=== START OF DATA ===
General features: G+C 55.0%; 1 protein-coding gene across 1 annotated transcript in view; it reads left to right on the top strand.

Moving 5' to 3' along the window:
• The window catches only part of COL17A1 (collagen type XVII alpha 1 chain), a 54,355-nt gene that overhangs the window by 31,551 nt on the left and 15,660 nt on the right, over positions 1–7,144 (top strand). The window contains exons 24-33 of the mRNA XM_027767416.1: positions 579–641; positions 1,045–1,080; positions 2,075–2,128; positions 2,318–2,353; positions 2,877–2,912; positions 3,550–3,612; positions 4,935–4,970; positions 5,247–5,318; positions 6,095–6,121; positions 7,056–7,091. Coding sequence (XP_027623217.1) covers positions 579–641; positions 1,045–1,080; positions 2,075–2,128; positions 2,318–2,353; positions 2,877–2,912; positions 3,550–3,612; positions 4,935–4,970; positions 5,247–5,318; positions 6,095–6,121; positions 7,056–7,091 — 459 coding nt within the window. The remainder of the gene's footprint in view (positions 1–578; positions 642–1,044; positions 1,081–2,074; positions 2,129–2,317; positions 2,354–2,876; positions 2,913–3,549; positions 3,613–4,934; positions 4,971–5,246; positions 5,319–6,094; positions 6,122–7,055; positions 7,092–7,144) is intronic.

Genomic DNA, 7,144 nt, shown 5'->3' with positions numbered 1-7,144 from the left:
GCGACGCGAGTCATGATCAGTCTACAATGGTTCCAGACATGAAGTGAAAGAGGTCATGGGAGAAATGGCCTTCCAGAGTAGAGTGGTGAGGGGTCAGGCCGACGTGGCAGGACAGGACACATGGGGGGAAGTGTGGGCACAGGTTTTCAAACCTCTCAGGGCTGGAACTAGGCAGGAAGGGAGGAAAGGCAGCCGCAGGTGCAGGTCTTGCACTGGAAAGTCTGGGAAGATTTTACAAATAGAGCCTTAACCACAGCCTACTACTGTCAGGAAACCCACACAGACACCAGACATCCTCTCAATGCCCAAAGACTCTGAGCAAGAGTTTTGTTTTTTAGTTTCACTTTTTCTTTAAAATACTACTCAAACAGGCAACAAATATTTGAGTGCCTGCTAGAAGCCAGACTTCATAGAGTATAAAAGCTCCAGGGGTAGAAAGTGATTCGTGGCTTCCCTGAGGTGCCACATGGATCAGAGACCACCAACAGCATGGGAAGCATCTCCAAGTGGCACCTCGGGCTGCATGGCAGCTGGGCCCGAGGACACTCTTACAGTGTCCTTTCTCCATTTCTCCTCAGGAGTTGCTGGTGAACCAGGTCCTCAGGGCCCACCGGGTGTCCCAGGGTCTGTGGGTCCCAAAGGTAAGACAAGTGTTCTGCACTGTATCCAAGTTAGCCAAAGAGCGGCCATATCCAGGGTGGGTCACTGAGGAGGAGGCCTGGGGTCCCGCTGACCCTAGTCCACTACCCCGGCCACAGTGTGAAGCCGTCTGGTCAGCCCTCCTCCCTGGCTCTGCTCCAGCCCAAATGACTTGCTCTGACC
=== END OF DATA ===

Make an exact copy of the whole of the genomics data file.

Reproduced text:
General features: G+C 55.0%; 1 protein-coding gene across 1 annotated transcript in view; it reads left to right on the top strand.

Moving 5' to 3' along the window:
• The window catches only part of COL17A1 (collagen type XVII alpha 1 chain), a 54,355-nt gene that overhangs the window by 31,551 nt on the left and 15,660 nt on the right, over positions 1–7,144 (top strand). The window contains exons 24-33 of the mRNA XM_027767416.1: positions 579–641; positions 1,045–1,080; positions 2,075–2,128; positions 2,318–2,353; positions 2,877–2,912; positions 3,550–3,612; positions 4,935–4,970; positions 5,247–5,318; positions 6,095–6,121; positions 7,056–7,091. Coding sequence (XP_027623217.1) covers positions 579–641; positions 1,045–1,080; positions 2,075–2,128; positions 2,318–2,353; positions 2,877–2,912; positions 3,550–3,612; positions 4,935–4,970; positions 5,247–5,318; positions 6,095–6,121; positions 7,056–7,091 — 459 coding nt within the window. The remainder of the gene's footprint in view (positions 1–578; positions 642–1,044; positions 1,081–2,074; positions 2,129–2,317; positions 2,354–2,876; positions 2,913–3,549; positions 3,613–4,934; positions 4,971–5,246; positions 5,319–6,094; positions 6,122–7,055; positions 7,092–7,144) is intronic.

Genomic DNA, 7,144 nt, shown 5'->3' with positions numbered 1-7,144 from the left:
GCGACGCGAGTCATGATCAGTCTACAATGGTTCCAGACATGAAGTGAAAGAGGTCATGGGAGAAATGGCCTTCCAGAGTAGAGTGGTGAGGGGTCAGGCCGACGTGGCAGGACAGGACACATGGGGGGAAGTGTGGGCACAGGTTTTCAAACCTCTCAGGGCTGGAACTAGGCAGGAAGGGAGGAAAGGCAGCCGCAGGTGCAGGTCTTGCACTGGAAAGTCTGGGAAGATTTTACAAATAGAGCCTTAACCACAGCCTACTACTGTCAGGAAACCCACACAGACACCAGACATCCTCTCAATGCCCAAAGACTCTGAGCAAGAGTTTTGTTTTTTAGTTTCACTTTTTCTTTAAAATACTACTCAAACAGGCAACAAATATTTGAGTGCCTGCTAGAAGCCAGACTTCATAGAGTATAAAAGCTCCAGGGGTAGAAAGTGATTCGTGGCTTCCCTGAGGTGCCACATGGATCAGAGACCACCAACAGCATGGGAAGCATCTCCAAGTGGCACCTCGGGCTGCATGGCAGCTGGGCCCGAGGACACTCTTACAGTGTCCTTTCTCCATTTCTCCTCAGGAGTTGCTGGTGAACCAGGTCCTCAGGGCCCACCGGGTGTCCCAGGGTCTGTGGGTCCCAAAGGTAAGACAAGTGTTCTGCACTGTATCCAAGTTAGCCAAAGAGCGGCCATATCCAGGGTGGGTCACTGAGGAGGAGGCCTGGGGTCCCGCTGACCCTAGTCCACTACCCCGGCCACAGTGTGAAGCCGTCTGGTCAGCCCTCCTCCCTGGCTCTGCTCCAGCCCAAATGACTTGCTCTGACC